3 Oct 2017
She has worked for a high-end fashion house, started her own business Wolff & Bone Bridal, and has her collection stocked in a popular boutique in the United Kingdom. But despite having an undeniable talent, a disheartening experience at the TAFE she attended in Sydney nearly saw Teigan quit fashion design before her career had even begun.
“I’ve always been more artistic than academic. I never wanted to go to university—I always knew TAFE would be the better option for me. So I dropped maths in high school and when I had to pick up a TAFE course to graduate, I chose fashion design,” explained Teigan.
“The teachers encouraged me to do it as a diploma but I ended up just going for a certificate. Sydney is such a competitive market and the teachers down there weren’t really accepting if you wanted to do something commercial—they were more into avant-garde and runway couture.”
“It was a case of ‘don’t design what you want, design what we want’, and I just wasn’t into that. So after I finished it, I took a year’s break thinking it wasn’t for me. Then I met Amanda.”
Having recently moved to the Sunshine Coast, Teigan was introduced through family friends to Amanda Knights, a fashion teacher from TAFE Queensland’s Mooloolaba campus who convinced her to give fashion another try. It was a decision that Teigan says ignited her passion and ultimately helped kick start her career.
“I liked that I could cater to what I wanted to do. We obviously had to learn the fundamentals like sewing, and we still had to do what they wanted us to do, but in the second year we could start to twist what we were learning and being assessed on towards what we were interested in,” said Teigan.
“I remember we did a bustier sample exercise and I actually made that into a wedding dress, so there were different ways you could make the projects your own while ticking off what you needed to learn.”
It was during her time in this course that Teigan discovered her niche in designing bridal gowns. After being approached to design and make a formal dress, Teigan found herself with requests for bridal gowns, and each was a challenge she loved.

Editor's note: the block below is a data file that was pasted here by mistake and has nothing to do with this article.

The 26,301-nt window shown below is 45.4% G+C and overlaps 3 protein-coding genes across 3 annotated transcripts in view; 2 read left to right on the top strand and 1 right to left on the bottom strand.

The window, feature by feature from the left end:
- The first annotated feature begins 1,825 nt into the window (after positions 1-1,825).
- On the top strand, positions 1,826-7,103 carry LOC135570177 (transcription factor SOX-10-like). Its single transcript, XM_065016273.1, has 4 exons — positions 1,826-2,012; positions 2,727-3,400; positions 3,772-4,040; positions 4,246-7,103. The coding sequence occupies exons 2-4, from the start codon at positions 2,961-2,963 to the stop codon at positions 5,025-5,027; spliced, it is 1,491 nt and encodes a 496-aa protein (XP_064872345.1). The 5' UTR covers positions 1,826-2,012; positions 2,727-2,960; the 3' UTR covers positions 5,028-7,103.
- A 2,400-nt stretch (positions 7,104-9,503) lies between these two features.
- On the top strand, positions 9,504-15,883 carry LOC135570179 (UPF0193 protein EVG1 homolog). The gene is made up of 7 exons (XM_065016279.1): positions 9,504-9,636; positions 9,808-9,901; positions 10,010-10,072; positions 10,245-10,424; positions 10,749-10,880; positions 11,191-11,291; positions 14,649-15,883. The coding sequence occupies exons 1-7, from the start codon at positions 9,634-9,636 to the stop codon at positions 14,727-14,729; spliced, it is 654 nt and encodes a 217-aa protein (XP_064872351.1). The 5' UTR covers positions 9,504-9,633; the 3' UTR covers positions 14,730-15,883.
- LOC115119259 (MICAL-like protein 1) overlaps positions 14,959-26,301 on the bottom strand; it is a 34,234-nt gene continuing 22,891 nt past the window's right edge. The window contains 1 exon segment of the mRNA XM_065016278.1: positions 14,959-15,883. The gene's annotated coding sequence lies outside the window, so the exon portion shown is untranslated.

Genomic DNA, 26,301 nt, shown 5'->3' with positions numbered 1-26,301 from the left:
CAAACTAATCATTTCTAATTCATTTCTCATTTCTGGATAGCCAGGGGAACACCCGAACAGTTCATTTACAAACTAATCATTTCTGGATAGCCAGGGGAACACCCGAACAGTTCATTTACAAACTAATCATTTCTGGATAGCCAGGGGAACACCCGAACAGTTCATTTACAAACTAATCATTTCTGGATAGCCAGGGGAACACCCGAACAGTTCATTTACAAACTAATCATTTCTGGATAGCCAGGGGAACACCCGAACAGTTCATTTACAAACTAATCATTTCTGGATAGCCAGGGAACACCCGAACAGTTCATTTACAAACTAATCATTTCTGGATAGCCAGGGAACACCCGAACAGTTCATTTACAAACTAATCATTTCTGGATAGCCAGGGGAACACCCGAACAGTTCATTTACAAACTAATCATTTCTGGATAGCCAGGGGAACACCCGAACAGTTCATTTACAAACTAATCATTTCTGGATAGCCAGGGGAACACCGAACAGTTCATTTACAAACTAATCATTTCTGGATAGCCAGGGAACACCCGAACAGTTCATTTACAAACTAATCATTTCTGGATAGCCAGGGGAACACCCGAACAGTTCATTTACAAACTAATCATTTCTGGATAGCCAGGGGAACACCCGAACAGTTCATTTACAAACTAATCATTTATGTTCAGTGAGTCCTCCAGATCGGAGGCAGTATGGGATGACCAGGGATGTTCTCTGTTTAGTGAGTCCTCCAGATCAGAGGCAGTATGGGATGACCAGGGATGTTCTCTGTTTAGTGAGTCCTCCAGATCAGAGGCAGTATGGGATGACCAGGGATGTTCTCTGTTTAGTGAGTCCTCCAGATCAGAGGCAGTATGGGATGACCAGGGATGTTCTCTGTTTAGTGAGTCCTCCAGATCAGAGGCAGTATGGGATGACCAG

“I love meeting with the brides,” she said.
“You’re not just making a garment, you’re making something for a particular person for their dream wedding and they are allowing you to be a part of their special day. It’s not just a little part of their wedding either, it’s a feature. It’s something many girls look forward to their whole lives.”
Teigan’s hard work and creative talent was recognised when she was awarded a three-month paid internship at London fashion house Karl Donoghue as part of their annual awards.
“I left for London in April and I met Karl Donoghue and worked for him, which was a really eye-opening experience. You’re there to learn everything you can, but I think it was a little bit different for me because he knew I was coming back to run my own business, so he helped me see what’s involved in that process,” said Teigan.
“When my three months ended, they extended my contract for another month. Then when that ended they offered me a permanent role, but I had to say no. I knew about the shop and I always knew I wanted to run my own business.”
While Teigan says she struggled with the decision, she’s glad she was brave enough to follow her dream.
“It killed me having to say goodbye because I made the best friends with people I worked with. But I have fond memories that will last forever from that experience.”
“I had Karl tell me that he thought I would make a good business owner and that I had what it takes to make it in the field, so that kind of settled any worries that I had about whether or not it was going to work. I think you always have a bit of doubt in your head, but you’ve got to back yourself and I’m glad I did.”
On Saturday, 23 September—less than a month after returning from her adventure in London—Teigan opened the doors to Wolff & Bone Bridal, a boutique where brides can try on sample-sizes of her collection or enquire about a custom design, and have their gowns made-to-measure. While the business itself has been operating for nearly a year and her collection has been picked up by popular UK boutique La Bespoke, the store is a huge step up for Teigan. Though there has been plenty of blood, sweat and tears getting to this point, Teigan could not be happier.
“The hardest part is all the hours you put into it and the injuries you get from needle pricks and sequinning all the dresses,” she laughs.
“There are so many man hours behind it that no one sees, but that’s what I love most about it. You put in all this hard work and what you make is such a raw product of yourself. You’re putting a piece of yourself out there for everyone to judge and it will either work or it won’t.”
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